Montage refers to a technique of assembling pieces of separate photographic images into a whole. The intent is to draw connections to previously disconnected images, and assemble a new unity out of disconnected parts.
Montage began with the earliest days of photography, with people cutting and assembling two pictures to make one image. Today, montage can be achieved using high-tech software such as Adobe Photoshop.
Montage always had a populist bent to its themes. While painting required skill and technique, anyone could cut images out of a magazine and glue them together.
The Dadaists in the 1920s became the most famous practitioners of montage. They saw it as a a way to avoid abstractionism without returning to naturalist forms of painting.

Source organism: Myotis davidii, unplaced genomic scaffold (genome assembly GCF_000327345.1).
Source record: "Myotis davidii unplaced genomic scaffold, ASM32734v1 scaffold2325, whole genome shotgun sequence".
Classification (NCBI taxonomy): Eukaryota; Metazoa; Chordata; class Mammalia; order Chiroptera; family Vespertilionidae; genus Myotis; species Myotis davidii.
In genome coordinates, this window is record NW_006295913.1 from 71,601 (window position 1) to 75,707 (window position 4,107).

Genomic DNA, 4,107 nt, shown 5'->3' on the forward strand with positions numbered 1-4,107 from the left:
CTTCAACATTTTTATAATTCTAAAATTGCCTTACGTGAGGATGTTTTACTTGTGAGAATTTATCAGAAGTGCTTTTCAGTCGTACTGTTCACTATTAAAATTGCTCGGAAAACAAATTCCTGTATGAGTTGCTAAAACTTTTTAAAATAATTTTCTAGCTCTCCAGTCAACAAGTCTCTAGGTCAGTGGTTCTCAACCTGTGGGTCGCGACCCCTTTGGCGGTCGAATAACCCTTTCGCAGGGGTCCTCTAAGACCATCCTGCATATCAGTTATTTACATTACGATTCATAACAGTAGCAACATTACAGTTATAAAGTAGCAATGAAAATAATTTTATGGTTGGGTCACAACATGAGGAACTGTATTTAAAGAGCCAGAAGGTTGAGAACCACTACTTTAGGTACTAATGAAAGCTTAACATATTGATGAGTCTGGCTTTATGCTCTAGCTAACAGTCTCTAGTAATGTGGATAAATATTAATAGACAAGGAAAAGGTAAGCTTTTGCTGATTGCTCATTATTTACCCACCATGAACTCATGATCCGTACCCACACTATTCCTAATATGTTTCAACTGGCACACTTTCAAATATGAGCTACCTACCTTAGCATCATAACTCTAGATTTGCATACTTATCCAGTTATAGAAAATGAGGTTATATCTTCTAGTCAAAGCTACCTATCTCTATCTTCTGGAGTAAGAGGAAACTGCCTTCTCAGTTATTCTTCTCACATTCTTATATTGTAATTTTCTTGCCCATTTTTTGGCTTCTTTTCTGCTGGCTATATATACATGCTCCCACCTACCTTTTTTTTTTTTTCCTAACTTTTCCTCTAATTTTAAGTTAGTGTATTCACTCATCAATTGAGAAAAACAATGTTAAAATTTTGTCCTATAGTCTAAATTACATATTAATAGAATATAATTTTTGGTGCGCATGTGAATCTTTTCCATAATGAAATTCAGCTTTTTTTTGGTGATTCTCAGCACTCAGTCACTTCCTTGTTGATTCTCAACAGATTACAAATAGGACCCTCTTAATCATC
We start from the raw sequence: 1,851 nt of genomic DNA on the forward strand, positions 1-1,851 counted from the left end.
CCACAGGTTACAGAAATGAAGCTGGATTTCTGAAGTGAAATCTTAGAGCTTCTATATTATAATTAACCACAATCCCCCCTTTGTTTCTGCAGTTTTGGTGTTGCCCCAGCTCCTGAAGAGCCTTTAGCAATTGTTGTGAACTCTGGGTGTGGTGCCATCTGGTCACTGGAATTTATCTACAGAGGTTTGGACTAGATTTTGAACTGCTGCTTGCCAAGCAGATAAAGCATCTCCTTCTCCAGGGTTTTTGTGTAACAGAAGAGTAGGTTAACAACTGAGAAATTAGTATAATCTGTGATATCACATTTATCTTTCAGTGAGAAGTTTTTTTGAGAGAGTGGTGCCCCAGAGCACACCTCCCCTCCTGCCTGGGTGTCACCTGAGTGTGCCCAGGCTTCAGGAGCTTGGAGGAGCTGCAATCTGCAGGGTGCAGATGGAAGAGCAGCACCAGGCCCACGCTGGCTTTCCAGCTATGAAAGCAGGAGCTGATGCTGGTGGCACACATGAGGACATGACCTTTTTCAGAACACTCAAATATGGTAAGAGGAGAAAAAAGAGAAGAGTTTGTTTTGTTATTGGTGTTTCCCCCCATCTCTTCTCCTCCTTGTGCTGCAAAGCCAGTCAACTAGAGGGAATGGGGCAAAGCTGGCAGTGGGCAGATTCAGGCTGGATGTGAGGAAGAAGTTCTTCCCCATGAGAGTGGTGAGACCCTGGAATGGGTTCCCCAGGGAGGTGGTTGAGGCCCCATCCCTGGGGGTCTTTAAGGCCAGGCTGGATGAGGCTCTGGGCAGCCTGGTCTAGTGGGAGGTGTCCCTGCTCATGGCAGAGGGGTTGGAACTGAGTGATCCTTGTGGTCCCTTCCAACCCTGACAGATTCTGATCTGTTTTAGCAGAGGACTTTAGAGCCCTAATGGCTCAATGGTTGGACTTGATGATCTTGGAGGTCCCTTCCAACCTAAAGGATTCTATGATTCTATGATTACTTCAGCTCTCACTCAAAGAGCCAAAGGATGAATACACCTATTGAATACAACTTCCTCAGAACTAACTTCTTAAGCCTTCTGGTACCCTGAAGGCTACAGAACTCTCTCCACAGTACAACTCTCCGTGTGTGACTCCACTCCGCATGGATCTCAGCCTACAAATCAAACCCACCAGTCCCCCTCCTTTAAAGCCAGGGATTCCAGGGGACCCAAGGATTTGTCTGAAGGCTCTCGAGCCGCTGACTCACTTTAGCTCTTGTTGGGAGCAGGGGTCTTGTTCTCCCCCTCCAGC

Photomontages saw brief revivals in the 1960s when it became infused with pop art, and in the 1980s when it became associated with political activism. Two of the most famous practitioners during these periods were artist Peter Kennard and animator Terry Gilliam.
Montage in film is the assembling of disconnected shots into a greater whole. It's often used to depict the passage of time, though like photomontage, it can also be used to link otherwise unrelated shots thematically.
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